A South African pair known as “the dagga couple” are trying to get REC legalized through a court process.

Business

Kanye West is suing insurance companies for refusing to pay at least $9.8M in claims after he cancelled much of his 2016 Saint Pablo tour. West’s touring company says the Lloyd’s of London affiliated insurers claim without evidence that West’s marijuana use could have contributed to the “debilitating medical condition” and invalidate his claims.

Nevada gambling regulations do not address players visibly impaired by cannabis. Casinos are now asking the Trump administration whether they must file documents known as Suspicious Activity Reportsfor players known or suspected to be supported by cannabis businesses.

Nevada’s highest court ruled MED business owners can remain anonymous. A tribe run dispensary outside Las Vegas expects to be the country’s largest dispensary by retail area when it opens next month.

Regulators are debating advertising at the Las Vegas airport.

Lawncare company Scotts Miracle-Gro wants to be the leading hydroponics supplier to hobbyists and professionals. Its stock is trading near all time highs.

New Cannabis Ventures ranks the top public cannabis companies, U.S. and international, by revenue. Canada’s financial regulator offered guidance to companies with U.S. operations.

Canadian MED producer Aphria participated in lifestyle brand Tokyo Smoke’s $4M fundraising.

Puerto Rico thinks MED could help alleviate the island’s economic crisis.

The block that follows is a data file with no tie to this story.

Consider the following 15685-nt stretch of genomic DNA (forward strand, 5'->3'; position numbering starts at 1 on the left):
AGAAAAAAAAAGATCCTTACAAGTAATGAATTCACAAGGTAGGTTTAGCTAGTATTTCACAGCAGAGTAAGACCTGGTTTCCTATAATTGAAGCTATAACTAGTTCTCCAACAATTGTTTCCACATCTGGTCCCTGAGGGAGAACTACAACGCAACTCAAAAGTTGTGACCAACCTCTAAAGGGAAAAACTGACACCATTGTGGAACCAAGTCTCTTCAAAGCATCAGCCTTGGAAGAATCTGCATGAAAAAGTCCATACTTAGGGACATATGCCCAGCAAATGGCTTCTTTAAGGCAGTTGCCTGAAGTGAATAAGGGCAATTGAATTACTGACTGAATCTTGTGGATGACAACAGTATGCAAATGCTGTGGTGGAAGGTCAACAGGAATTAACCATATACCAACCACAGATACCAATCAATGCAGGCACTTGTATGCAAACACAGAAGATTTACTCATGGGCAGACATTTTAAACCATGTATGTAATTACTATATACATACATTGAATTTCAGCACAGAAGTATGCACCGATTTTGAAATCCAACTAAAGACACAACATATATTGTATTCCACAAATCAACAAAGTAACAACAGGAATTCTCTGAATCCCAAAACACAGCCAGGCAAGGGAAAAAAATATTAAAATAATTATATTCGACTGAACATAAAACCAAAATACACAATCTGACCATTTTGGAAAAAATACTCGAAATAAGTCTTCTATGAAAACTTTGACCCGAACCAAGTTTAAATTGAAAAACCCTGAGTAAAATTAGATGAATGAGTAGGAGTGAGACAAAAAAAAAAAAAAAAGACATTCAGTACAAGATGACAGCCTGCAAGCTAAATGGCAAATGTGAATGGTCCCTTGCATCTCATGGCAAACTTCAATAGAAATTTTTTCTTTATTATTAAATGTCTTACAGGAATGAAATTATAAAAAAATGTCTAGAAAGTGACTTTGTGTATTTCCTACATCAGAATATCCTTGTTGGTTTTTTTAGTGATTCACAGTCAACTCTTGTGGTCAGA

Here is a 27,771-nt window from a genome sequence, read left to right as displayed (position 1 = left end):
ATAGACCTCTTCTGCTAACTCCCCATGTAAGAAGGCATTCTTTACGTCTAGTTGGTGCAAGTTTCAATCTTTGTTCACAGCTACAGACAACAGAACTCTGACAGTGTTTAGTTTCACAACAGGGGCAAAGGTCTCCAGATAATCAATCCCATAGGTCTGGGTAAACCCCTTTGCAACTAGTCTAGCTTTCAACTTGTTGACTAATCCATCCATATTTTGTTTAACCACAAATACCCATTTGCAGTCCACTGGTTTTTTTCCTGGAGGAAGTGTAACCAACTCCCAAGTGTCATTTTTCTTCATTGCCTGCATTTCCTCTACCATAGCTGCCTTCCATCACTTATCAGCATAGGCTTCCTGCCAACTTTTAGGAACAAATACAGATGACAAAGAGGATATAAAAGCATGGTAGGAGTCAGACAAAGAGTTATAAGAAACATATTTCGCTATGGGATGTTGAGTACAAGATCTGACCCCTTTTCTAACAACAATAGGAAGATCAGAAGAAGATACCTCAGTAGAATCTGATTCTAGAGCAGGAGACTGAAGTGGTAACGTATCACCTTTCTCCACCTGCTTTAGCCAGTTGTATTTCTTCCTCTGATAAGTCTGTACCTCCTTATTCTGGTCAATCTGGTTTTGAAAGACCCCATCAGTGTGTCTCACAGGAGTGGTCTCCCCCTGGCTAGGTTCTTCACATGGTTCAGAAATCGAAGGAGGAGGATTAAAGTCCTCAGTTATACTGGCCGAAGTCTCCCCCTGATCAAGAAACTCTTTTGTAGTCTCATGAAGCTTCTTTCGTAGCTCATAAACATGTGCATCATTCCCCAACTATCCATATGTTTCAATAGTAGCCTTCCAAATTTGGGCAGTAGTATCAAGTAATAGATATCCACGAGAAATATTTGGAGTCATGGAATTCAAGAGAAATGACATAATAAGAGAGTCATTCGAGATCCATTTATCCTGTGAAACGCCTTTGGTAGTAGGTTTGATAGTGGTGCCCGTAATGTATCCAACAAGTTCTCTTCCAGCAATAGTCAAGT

New York doubled the number of MED licensees to 10, making business conditions more difficult in the state.

App MassRoots is pivoting from a “Facebook for pot” to a “review and consumer loyalty” app.

TechCrunch says software company Meadow is the Amazon Web Services of weed, “powering the back end of the THC trade.” (Disclosure: Meadow has advertised in WeedWeek.)

I wrote about cannabis livestreaming app Toke.tv for L.A. Weekly.

“A lot of the upstart companies will find that this business is not easy and they will struggle,” says Neil Closner, CEO of Canadian MED producer MedReleaf.

The Tyendinga Mohawk tribe is defending their dispensaries from a crackdown in rural Ontario.

The manufacturer of game ‘Cards Against Humanity,’ supports REC legalization in Illinois.

Arizona MED company American Green purchased the tiny town of Nipton, Calif., near Vegas, with plans to make it a cannabis-friendly resort. The purchase price was about $5M.

Buzzfeed’s Alyson Martin asks if you’re “Team Pinot or Team Pot,” in a piece on the frenemy industries.

The AP joins L.A. dispensary owner Jerred Kiloh on a drive to deliver $40,131.88 in cash for a tax payment.

Washington state has suspended leading lab Peak Analytics.

Vox’s policy podcast The Weeds discusses pot taxes in Washington.

A venture in Napa, Calif. wants to dig caves for commercial cultivation. They usually build caves to use as wine cellars.

WBUR looks at how opium profits shaped 19th-century Boston.

Health and Science

A study found heavy cannabis users to be calmer under stress than non-cannabis users.

The White House opioid commission considers the crisis a national emergency, but does not recommend MED as a way to mitigate it.

A study by Brightfield Group and HelloMD found 42% of CBD users stop using traditional medications like Tylenol and Vicodin. (Disclosure: HelloMD has advertised in WeedWeek.)